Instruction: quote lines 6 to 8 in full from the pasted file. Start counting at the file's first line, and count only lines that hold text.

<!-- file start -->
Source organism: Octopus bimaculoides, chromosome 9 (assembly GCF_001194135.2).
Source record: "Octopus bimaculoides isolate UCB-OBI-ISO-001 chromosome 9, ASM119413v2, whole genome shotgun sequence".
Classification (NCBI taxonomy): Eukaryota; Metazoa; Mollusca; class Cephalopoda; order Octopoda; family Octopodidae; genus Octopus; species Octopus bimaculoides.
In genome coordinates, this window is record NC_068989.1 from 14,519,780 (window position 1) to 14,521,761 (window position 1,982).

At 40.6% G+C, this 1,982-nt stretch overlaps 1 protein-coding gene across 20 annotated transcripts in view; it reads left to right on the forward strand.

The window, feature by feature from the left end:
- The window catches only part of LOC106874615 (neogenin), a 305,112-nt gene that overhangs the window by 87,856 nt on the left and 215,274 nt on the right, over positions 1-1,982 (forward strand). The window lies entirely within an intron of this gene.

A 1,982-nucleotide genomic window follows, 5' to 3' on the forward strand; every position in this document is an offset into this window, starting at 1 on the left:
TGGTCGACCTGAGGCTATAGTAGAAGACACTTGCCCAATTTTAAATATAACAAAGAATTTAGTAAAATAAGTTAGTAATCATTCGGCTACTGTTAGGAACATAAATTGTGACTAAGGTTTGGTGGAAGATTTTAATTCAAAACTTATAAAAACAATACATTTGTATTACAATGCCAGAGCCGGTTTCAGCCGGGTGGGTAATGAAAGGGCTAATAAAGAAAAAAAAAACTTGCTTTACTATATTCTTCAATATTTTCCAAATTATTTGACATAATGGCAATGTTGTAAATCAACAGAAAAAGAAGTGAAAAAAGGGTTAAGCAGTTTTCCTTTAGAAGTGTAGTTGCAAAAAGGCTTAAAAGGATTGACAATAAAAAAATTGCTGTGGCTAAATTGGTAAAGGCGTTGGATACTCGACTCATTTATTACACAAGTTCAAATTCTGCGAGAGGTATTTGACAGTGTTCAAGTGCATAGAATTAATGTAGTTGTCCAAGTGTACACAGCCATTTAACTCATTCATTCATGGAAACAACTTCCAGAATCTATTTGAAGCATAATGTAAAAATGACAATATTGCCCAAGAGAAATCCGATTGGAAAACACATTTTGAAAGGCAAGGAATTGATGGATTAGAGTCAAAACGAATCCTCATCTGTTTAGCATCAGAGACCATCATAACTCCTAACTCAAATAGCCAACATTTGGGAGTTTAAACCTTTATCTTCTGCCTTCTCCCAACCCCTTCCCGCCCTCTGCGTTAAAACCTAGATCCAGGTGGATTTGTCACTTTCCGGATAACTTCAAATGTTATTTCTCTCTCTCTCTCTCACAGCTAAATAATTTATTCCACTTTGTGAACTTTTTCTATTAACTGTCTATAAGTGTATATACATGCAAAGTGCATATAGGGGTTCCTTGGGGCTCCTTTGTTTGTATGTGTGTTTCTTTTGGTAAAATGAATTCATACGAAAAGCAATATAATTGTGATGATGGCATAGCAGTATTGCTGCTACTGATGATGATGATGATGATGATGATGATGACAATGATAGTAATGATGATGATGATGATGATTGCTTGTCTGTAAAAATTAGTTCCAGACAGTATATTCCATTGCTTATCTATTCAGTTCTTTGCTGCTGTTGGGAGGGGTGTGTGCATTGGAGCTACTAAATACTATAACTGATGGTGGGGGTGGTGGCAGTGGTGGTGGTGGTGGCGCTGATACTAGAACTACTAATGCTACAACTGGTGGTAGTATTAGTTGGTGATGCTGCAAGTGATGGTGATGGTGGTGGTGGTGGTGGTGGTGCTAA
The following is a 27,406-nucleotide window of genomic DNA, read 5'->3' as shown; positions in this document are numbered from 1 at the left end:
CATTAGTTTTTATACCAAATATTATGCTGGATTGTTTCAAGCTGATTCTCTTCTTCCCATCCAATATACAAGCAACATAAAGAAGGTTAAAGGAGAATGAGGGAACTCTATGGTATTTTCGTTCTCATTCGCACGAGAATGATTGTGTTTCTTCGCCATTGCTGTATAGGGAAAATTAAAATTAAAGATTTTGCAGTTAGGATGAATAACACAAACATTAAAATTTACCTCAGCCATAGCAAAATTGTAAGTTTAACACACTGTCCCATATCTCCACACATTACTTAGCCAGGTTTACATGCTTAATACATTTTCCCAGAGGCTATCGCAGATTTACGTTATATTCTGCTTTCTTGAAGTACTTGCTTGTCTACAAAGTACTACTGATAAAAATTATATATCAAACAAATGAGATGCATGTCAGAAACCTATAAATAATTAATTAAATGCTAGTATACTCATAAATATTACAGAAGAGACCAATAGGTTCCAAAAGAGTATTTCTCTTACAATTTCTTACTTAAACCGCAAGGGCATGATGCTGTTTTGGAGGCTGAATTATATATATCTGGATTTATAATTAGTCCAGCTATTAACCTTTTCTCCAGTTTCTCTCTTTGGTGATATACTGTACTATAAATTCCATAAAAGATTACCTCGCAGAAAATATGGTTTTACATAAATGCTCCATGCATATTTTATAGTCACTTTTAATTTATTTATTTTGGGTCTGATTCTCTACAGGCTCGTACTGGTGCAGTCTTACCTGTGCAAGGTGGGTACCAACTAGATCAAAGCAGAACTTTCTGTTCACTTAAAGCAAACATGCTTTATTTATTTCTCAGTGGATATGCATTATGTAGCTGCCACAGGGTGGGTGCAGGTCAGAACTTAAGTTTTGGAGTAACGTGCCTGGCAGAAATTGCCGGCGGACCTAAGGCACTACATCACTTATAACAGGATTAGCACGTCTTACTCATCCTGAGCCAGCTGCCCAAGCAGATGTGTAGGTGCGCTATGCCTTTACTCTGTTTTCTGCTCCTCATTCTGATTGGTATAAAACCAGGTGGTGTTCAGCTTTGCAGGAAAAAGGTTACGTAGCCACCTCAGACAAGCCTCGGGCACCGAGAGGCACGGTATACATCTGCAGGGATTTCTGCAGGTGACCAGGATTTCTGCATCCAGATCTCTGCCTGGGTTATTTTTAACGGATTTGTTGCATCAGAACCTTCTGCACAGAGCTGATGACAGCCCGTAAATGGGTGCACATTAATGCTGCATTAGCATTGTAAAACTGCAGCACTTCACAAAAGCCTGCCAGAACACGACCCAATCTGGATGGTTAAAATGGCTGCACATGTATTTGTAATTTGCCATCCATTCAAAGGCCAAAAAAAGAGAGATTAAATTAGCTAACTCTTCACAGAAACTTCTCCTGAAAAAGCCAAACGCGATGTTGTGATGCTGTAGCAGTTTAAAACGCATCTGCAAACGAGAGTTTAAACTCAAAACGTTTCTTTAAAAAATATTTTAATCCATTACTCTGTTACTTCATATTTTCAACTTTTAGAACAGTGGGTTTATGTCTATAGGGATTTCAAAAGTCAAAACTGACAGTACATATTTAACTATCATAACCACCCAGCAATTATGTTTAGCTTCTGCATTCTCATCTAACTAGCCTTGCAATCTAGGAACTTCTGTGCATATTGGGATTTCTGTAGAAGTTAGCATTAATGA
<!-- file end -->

The window, feature by feature from the left end:
- The window catches only part of LOC106874615 (neogenin), a 305,112-nt gene that overhangs the window by 87,856 nt on the left and 215,274 nt on the right, over positions 1-1,982 (forward strand). The window lies entirely within an intron of this gene.

A 1,982-nucleotide genomic window follows, 5' to 3' on the forward strand; every position in this document is an offset into this window, starting at 1 on the left: